President Trump on Wednesday said he is “absolutely” considering proposals to “break up” the Ninth Circuit Court of Appeals, which has blocked two of his executive orders. “There are many people that want to break up the 9th Circuit. It’s outrageous,” Trump complained to the Washington Examiner. “Everybody immediately runs to the 9th Circuit. And we have a big country. We have lots of other locations. But they immediately run to the 9th Circuit. Because they know that's like, semi-automatic.” The comments come the day after U.S. District Judge William Orrick temporarily blocked the president’s order to withhold funds from so-called “sanctuary” cities that do not comply with federal immigration orders. Contrary to Trump’s rants against the court, Orrick does not serve on the Ninth Circuit.
The Senate Judiciary Committee announced on Wednesday that FBI Director James Comey will testify during a hearing on May 3. The hearing was reportedly announced for FBI oversight purposes and is not necessarily related to ongoing congressional investigations into alleged Russian involvement in the 2016 presidential election. During a March hearing before the House Intelligence Committee, Comey publicly acknowledged that there was an open investigation into possible collusion between Russia and President Donald Trump’s campaign. The judiciary committee’s Subcommittee on Crime and Terrorism announced this week that former acting attorney general Sally Yates and former director of national intelligence James Clapper would be testifying at a May 8 hearing.
Venezuelan Foreign Minister Delcy Rodriguez said on Wednesday that the country will quit the Organization of American States over pressure from the bloc about the Venezuelan government’s response to a violent political crisis. “Tomorrow, as President Nicolas Maduro has instructed, we will present a letter of complaint to the OAS and we will begin a process that will take 24 months,” Rodriguez said in a televised address. The OAS, a Washington-based diplomatic grouping, has voiced concern about the state of democracy in Venezuela, where Maduro is resisting calls that he be removed from office. Twenty-eight people have been killed this month alone in anti-government protests.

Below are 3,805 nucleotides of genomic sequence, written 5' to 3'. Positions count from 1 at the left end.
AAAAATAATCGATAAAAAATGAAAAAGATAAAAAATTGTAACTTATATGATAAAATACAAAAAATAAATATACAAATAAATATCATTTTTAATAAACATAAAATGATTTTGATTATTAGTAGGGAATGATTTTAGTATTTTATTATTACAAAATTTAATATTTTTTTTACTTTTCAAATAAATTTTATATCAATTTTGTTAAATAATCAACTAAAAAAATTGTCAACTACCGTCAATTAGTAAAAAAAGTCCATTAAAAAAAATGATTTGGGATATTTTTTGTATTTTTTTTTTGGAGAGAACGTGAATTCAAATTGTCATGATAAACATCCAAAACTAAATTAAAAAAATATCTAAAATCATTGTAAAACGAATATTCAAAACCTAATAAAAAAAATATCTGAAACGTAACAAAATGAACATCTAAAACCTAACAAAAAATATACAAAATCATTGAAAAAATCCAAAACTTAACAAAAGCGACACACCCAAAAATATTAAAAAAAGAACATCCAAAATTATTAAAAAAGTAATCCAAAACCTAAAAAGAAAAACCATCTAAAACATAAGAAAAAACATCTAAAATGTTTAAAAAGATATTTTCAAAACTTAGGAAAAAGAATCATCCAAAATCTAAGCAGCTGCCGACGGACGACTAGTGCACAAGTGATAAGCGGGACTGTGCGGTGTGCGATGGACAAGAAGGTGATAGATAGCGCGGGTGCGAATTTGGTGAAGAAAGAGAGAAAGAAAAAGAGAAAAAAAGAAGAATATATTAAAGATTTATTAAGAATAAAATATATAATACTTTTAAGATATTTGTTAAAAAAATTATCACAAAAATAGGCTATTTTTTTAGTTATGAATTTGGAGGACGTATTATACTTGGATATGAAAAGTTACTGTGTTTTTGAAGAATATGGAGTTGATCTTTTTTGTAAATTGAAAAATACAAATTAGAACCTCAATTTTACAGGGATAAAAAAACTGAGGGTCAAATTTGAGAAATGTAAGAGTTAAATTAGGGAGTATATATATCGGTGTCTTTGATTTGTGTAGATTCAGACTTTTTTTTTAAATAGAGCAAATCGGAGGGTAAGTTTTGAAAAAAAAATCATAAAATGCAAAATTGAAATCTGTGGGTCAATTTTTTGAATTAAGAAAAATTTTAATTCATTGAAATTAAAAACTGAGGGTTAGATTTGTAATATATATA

Bill Cosby told a news service that he is working on new material and hopes to resume his career just a month before jury selection begins in his Pennsylvania sex assault trial. “I think about walking out on stage somewhere in the United States of America and sitting down in a chair and giving the performance that will be the beginning of the next chapter of my career,” Cosby said in what his publicist described as an email exchange with the National Newspaper Publishers Association that began several months ago. The upcoming trial involves former Temple University employee Andrea Constand, who said she was drugged and sexually assaulted in 2004 at Cosby’s home.
Alabama Chief Justice Roy Moore, currently serving a suspension for the remainder of his term, plans to run for the U.S. Senate seat left vacant when Jeff Sessions became U.S. attorney general. According to AL.com, the judge will seek the Republican Party’s nomination to succeed Sessions, who held the seat for 20 years before being appointed by President Trump. Moore was suspended last year after being found guilty of ethics violations in his defiance of a Supreme Court ruling on same-sex marriages. Moore had issued an administrative order informing Alabama’s 68 probate judges of their “ministerial duty” not to issue same-sex marriage licenses, despite the U.S. high court’s ruling to the contrary. This was the second time he’d faced ethics charges—the first was for his infamous refusal to allow the removal of a Ten Commandments monument in the state court’s lobby. Moore will battle for the 2018 nomination with interim Sen. Luther Strange, who was appointed by then-Gov. Robert Bentley to serve out the remainder of Sessions’ term.